Tzi Ma

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Tzi Ma
TZiMA.jpg
Born (1962-06-10) June 10, 1962 (age 52)
Hong Kong
Occupation Actor
Years active 1979–present
Spouse(s) Christina Ma (1994-present)
Official Website www.tzima.com

Tzi Ma (Chinese: 馬志; pinyin: Mǎ Zhì; pronounced "tie";[1] born June 10, 1962) is a American actor who has made numerous appearances in American films and television series.

Early life and education[edit]

Ma was born in Hong Kong, the first of eight children.[2]

Career[edit]

Ma's film career includes major roles in the films The Quiet American and the remake of The Ladykillers as well as appearances in Asian American independent films The Sensei, Red Doors, Catfish in Black Bean Sauce and Baby. He is recognized for his role as Consul Han in Rush Hour and in the third installment, Rush Hour 3.

He is also known for his recurring role as Cheng Zhi, the head of security for the Chinese Consulate (Los Angeles), on the TV series 24, first appearing in the show's fourth season. He also voiced Bàba Ling, Francine's adoptive father, in the animated TV series American Dad!.

He has appeared in Akeelah and the Bee and thriller Dante's Peak. He also had a role in the first season of Martial Law as Lee "Nemesis" Hei, first major antagonist and Sammo Law's arch-nemesis.

Ma's other TV credits include guest appearances on MacGyver, Walker, Texas Ranger, Law & Order, ER, Boomtown, Commander in Chief, Chicago Hope, The Unit, Star Trek: The Next Generation, L.A. Law, NYPD Blue, Millennium, Fringe, Cold Case, NCIS: Los Angeles, Hawaii Five-0, Lie to Me, The Cosby Show, Grey's Anatomy and Agents of S.H.I.E.L.D.. Ma also had a voice role in the video game Sleeping Dogs. He also appeared on the ABC Series Once Upon A Time as "The Dragon".[citation needed] He currently appears as Zen Master on the USA series Satisfaction.[1]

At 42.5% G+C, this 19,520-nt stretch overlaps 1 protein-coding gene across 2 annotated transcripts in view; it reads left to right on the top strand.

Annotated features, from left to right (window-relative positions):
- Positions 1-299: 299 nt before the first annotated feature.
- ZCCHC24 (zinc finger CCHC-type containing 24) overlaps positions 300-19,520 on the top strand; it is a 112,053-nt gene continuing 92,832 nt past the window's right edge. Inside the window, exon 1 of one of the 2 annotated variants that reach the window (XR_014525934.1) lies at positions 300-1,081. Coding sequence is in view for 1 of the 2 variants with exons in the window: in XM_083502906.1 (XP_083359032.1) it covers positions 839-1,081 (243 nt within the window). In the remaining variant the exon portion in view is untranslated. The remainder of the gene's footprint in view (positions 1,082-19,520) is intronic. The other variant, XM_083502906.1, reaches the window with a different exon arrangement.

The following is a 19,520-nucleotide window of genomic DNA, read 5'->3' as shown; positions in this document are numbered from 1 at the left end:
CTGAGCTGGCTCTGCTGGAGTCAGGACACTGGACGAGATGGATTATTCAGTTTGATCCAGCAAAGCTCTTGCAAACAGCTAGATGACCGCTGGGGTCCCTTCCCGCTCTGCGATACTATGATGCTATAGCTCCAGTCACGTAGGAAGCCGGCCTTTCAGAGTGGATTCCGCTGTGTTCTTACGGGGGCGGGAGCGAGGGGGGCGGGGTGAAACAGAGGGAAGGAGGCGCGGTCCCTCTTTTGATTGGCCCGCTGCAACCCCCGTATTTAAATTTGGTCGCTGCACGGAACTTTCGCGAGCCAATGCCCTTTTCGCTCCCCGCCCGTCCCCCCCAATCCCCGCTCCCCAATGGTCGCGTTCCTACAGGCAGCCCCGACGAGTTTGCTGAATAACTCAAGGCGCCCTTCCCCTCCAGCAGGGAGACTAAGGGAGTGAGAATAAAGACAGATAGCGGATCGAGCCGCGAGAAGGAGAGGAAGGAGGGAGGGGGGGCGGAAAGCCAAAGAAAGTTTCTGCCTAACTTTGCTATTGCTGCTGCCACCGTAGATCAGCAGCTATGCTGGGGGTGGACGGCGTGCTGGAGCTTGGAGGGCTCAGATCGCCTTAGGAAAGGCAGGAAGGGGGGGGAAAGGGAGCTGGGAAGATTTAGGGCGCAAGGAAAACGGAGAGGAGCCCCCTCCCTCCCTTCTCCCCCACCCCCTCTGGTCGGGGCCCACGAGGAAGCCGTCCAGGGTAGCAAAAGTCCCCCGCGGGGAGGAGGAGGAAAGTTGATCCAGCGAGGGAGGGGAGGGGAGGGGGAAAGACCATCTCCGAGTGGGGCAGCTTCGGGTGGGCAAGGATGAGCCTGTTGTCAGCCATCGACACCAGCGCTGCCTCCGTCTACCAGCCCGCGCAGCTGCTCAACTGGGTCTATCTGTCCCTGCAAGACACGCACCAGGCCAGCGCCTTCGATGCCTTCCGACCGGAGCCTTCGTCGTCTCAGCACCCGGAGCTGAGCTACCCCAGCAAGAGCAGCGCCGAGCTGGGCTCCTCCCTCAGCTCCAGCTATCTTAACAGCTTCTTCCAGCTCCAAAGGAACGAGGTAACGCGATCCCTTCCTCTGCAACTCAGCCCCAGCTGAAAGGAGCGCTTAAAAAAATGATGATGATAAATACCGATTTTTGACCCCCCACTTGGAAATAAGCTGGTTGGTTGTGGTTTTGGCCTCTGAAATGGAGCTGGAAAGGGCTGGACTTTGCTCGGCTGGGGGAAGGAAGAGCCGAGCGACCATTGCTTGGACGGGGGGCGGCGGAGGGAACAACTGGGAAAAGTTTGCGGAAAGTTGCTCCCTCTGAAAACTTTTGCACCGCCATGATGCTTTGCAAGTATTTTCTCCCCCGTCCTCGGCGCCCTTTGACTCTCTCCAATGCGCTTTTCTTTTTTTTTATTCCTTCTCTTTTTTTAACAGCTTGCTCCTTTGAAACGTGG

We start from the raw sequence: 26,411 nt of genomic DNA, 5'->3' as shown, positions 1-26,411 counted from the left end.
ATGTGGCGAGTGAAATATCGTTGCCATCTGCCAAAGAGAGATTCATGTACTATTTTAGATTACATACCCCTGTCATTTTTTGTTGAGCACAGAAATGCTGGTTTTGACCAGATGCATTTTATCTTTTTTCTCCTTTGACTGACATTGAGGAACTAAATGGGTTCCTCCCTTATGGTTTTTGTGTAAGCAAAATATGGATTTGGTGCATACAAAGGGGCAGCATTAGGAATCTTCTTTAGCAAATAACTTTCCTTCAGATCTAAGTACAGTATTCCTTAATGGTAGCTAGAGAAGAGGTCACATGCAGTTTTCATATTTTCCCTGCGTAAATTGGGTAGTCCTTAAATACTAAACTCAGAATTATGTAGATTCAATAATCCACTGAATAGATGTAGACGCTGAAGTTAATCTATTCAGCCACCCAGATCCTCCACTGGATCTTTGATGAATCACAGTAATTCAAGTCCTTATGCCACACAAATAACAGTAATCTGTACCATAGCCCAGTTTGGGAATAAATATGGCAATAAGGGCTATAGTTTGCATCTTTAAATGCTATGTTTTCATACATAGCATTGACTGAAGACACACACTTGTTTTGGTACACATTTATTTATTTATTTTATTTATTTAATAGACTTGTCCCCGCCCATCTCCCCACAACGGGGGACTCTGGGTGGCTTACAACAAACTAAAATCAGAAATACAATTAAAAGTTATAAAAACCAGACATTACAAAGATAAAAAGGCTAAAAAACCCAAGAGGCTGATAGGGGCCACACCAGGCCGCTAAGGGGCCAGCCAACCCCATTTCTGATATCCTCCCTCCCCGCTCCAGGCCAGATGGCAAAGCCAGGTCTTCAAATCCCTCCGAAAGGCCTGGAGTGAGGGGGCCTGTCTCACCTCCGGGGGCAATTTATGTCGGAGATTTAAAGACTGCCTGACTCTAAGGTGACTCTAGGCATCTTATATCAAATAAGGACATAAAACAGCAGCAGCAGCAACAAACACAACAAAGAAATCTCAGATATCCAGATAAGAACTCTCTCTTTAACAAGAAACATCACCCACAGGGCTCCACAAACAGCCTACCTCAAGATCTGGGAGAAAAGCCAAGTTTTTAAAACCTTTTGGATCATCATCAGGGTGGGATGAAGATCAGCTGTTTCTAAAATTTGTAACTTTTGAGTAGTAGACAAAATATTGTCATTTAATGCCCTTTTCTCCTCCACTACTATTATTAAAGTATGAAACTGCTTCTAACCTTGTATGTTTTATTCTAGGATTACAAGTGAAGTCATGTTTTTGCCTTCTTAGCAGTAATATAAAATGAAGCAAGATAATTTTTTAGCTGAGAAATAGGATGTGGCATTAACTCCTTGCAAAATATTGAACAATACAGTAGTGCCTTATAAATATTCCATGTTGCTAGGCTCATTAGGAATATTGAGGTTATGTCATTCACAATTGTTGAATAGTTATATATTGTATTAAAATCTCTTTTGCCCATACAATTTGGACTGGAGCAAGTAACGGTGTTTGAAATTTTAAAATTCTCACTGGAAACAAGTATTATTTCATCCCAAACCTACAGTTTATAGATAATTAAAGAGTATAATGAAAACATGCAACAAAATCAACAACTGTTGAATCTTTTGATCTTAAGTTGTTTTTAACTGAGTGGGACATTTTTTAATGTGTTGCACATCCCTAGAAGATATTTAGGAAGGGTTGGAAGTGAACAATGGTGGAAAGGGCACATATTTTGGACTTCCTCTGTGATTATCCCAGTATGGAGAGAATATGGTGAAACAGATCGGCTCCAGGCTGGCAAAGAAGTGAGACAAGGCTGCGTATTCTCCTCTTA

Ma is among the actors, producers, and directors interviewed in the documentary The Slanted Screen (2006), directed by Jeff Adachi, about the representation of Asian and Asian American men in Hollywood.

Awards[edit]

Ma has received awards for his acting roles including the Cine Golden Eagle Award for Best Actor for The Dance and The Railroad, and the Garland Award for his acting in Flower Drum Song.

Personal life[edit]

Ma speaks English, Mandarin, and Cantonese. He has been married to actress Christina Ma since 1994.

References[edit]

  1. ^ a b Elavsky, Cindy (August 24, 2014). "Celebrity Extra". King Features. 
  2. ^ "Asian American Actors: Lasting Careers in Hollywood". New Tang Dynasty Television. July 25, 2007. Retrieved December 30, 2011. 

External links[edit]